Tuesday, September 25, 2018

Florida #7

There is a lot of Florida history that I am not covering so I will just sum up some stuff and try to note some interesting tidbits.  In the 19th Century the Spanish were in control of Florida.

At that time many people from the backwoods of South Carolina and Georgia who were of English and Scots Irish ancestry gradually moved across the border into Northern Florida.  The Spanish could not affectively patrol the border so these immigrants came in great numbers.

These were the original "Crackers".  This word originally means "boasters" and goes back to Shakespeare's time.  When boasters frequently cracked jokes.

 William Shakespeare's King John Act II. Scene I. (1595): "What cracker is this same that deafs our ears/ With this abundance of superfluous breath?" (substitute Tweets for breath and it could be from today's news)

Many of these Crackers became cowmen.  There are three distinct types of cattle managers.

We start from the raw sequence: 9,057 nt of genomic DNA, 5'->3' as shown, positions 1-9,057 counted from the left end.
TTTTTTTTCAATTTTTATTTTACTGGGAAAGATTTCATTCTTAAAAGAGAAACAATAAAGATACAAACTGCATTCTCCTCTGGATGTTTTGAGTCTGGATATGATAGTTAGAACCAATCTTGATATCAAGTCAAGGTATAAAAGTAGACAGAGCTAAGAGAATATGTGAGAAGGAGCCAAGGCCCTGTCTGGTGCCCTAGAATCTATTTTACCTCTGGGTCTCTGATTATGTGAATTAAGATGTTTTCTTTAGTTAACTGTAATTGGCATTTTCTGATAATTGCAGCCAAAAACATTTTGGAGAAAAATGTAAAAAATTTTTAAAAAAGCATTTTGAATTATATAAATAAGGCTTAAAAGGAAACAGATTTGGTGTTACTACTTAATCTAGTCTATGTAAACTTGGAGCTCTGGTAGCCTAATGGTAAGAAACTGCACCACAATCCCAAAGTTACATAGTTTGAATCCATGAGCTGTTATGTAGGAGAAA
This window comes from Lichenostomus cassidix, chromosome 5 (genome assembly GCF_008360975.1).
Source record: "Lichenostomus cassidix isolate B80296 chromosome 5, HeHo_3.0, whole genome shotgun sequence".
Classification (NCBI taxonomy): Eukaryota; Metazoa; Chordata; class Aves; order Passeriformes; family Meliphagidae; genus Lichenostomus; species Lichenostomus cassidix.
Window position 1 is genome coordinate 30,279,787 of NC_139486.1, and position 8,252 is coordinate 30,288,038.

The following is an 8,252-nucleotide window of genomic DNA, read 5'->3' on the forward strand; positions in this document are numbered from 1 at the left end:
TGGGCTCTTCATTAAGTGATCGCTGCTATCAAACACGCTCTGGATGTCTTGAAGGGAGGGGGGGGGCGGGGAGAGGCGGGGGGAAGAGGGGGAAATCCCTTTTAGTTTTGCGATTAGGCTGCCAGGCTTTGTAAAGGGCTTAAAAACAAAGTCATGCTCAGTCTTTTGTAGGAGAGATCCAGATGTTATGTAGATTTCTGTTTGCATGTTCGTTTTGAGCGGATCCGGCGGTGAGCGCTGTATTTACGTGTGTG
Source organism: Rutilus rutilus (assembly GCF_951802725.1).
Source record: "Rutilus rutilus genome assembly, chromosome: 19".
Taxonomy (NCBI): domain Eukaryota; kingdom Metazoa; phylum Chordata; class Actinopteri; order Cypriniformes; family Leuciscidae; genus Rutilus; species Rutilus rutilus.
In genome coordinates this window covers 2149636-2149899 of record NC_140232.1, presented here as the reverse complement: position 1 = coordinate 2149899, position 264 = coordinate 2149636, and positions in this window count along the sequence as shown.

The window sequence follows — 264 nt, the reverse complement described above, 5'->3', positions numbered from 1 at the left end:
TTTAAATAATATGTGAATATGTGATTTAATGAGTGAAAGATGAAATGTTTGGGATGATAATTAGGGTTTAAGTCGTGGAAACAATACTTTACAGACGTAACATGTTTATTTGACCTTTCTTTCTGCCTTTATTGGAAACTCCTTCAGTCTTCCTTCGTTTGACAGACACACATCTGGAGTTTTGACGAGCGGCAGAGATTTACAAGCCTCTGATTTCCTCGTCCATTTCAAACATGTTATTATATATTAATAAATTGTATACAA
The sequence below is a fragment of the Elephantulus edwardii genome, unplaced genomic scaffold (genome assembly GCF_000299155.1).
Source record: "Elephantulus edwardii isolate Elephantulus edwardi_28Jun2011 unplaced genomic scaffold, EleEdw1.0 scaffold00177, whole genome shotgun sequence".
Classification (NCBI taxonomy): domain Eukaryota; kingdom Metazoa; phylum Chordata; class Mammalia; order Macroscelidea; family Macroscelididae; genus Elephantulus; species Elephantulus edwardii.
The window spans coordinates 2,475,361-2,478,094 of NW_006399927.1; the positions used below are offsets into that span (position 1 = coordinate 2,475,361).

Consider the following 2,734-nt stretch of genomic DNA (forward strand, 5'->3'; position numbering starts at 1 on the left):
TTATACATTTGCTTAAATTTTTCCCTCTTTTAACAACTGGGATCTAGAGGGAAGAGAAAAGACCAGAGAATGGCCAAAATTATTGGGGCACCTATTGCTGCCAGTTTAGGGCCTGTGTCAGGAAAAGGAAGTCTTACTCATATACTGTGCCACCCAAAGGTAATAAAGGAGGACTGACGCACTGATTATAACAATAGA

Crackers:  Florida cowboys did not use lassos to herd or capture cattle. Their primary tools were cow whips and dogs. Florida cattle and horses were smaller than the western breeds. The "cracker cow", also known as the "native" or "scrub" cow, averaged about 600 pounds (270 kg) and had large horns and large feet.[4]

Vagueros were originally from Spain and used horses to round up cattle.

Cowboys are Vagueros who evolved because of the conditions unique to the United States which included very large herds of cattle and shipping cattle in large trains across the country.  These cowboys often used poles to poke the cattle onto the train.  This is where the word "cowpoke" comes from.  The cowboy also often had other jobs around the ranch besides herding cattle and participated in rodeos and of course starred in more movies than there are Buffalo.

This fine painting is in the public domain with no artist attribution.
(Note to artists - SIGN BIG)